There are a couple things about the Grand Sirenis that I think sets it apart from some of the other resorts in the area.
For me, the best is the snorkelling available right at the resort. Many resorts only have a sandy beach and there are no rocks or fish to look at.
But at the Grand Sirenis, they have a sandy beach and rocky area which attracts tons of fish! Bring your snorkel or rent one and go exploring in the sea!
The other thing that is unique to the Grand Sirenis is the “Lazy River.” While there are several pools throughout the resort, the lazy river is a special feature. It is a man-made river system that winds throughout the entire resort grounds.
The supply air-filled tubes and then you jump in the river and float around the resort with a drink in hand! It makes for a very relaxing way to explore the resort and is more entertaining than just sitting poolside.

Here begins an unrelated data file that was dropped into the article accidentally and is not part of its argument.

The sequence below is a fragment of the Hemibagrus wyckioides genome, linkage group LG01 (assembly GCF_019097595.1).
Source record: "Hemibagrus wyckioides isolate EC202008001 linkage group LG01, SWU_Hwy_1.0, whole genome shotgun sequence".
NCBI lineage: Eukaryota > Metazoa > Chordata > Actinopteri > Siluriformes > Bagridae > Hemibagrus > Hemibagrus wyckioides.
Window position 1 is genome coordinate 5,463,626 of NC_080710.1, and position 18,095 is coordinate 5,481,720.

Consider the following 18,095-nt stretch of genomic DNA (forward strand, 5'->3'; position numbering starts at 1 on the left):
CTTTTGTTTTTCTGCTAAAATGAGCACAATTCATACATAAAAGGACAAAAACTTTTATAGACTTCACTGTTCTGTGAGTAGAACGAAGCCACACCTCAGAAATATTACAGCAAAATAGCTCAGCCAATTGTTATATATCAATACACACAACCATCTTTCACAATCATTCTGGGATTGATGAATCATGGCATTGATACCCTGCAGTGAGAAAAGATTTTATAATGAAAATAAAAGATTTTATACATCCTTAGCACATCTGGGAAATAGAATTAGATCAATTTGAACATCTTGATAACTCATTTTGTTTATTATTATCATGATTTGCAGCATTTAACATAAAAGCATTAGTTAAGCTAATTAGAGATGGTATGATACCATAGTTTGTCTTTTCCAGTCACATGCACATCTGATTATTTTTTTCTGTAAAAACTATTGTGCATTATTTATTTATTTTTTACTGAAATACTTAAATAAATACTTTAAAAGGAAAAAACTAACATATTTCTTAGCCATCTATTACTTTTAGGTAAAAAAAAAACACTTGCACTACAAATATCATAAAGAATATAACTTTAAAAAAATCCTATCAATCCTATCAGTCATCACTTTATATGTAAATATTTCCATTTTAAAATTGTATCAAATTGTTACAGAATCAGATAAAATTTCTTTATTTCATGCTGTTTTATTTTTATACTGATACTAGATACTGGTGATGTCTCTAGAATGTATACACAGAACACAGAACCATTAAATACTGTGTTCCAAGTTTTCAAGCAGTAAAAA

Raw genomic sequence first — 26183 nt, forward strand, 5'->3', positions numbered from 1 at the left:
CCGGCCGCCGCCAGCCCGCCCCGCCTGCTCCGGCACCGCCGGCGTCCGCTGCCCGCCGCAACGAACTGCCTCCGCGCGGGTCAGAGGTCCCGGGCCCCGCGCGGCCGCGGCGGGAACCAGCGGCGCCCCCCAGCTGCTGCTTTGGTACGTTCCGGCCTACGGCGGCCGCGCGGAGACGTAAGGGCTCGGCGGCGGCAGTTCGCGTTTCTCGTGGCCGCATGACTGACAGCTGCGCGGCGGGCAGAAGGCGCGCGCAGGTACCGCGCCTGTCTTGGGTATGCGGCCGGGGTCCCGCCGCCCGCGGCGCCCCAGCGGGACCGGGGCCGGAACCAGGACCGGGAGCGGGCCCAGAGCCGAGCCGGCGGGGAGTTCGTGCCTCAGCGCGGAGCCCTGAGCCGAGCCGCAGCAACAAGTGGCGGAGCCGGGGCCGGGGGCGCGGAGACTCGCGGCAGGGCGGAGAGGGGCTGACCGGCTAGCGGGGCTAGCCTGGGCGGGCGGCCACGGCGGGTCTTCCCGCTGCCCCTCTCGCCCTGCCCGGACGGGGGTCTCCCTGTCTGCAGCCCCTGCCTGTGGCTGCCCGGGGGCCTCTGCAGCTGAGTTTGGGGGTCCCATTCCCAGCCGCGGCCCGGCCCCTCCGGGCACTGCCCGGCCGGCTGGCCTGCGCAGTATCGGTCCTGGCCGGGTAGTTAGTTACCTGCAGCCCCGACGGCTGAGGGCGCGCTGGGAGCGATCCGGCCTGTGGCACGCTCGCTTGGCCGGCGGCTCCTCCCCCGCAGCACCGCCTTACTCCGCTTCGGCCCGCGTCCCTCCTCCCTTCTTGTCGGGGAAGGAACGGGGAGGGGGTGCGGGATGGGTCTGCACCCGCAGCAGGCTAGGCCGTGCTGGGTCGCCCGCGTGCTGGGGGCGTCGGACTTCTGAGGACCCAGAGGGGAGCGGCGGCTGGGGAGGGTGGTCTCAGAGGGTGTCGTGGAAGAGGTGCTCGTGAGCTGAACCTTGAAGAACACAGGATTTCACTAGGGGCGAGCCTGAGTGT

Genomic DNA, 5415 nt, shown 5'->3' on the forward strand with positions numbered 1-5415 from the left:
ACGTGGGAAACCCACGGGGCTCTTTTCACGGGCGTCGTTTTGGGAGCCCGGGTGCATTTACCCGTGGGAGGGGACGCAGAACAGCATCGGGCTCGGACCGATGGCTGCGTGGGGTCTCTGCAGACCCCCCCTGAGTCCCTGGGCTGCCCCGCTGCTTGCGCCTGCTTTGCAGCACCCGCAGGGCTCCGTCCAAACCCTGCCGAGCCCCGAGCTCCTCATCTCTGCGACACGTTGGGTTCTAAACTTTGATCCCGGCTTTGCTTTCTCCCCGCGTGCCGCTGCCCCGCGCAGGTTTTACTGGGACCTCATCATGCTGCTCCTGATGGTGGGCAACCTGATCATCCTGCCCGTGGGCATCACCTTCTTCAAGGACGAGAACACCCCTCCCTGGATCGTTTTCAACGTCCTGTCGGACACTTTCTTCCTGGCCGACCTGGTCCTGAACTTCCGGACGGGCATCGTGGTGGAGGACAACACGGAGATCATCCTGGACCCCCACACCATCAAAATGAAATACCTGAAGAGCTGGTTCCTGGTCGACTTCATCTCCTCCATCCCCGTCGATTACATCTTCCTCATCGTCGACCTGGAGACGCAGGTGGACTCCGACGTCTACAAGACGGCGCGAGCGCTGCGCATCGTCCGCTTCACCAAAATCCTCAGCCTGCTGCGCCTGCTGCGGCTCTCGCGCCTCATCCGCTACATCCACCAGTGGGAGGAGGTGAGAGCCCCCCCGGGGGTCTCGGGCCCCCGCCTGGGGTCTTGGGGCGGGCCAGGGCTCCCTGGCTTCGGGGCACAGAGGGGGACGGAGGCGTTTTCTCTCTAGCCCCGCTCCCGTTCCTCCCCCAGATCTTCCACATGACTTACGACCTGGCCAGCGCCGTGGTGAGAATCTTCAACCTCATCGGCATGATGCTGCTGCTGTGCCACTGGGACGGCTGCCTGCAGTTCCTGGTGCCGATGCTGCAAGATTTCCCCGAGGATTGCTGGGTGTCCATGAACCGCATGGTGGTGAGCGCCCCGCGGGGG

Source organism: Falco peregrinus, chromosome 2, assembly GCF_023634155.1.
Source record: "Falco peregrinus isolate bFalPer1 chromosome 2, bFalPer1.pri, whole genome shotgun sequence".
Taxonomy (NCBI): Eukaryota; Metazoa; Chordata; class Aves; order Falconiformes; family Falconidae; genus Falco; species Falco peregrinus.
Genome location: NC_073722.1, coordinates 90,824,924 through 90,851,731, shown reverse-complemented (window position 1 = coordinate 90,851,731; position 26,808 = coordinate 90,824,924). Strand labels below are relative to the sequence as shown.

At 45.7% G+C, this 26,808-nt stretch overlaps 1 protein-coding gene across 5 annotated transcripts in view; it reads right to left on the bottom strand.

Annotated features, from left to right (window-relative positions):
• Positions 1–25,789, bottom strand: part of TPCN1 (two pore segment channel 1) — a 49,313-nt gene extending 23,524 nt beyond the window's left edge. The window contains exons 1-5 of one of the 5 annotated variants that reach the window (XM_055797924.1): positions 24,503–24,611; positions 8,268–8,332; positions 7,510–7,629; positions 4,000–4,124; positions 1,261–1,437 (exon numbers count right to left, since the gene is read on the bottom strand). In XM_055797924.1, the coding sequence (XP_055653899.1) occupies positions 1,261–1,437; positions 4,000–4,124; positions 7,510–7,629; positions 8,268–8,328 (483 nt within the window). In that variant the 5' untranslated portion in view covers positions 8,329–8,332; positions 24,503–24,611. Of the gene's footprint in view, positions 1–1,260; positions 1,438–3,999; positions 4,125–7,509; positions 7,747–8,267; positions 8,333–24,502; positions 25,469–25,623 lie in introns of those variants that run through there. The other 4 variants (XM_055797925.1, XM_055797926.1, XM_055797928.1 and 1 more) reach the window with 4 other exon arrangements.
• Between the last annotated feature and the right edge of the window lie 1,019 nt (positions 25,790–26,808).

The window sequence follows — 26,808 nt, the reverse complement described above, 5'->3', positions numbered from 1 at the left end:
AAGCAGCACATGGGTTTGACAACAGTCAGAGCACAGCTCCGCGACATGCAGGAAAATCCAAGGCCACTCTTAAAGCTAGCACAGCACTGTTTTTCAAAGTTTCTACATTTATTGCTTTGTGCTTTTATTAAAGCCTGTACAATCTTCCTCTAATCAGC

The atmosphere at this resort is also very special. There is a mix of families, couples, wedding parties, and partiers that all mix together and seems to work.
The staff keep everyone smiling with games and the bartenders love to have a good laugh. But at the same time, there are plenty of places isolated for those who want to relax or have a fine-dining experience.
What are the food and service like?
To be completely honest, I have been to resorts with better food. One of the Grand Sirenis’ strong points is not its food. They do have “a la carte” restaurants which I find are a lot better than the buffet.
While the food isn’t always amazing, there is always a ton of it and you will not find yourself going hungry during your stay there!
The staff are generally happy and helpful. Some of them don’t speak English but still will greet you with a smile and find another staff member who does speak English to help you if needed.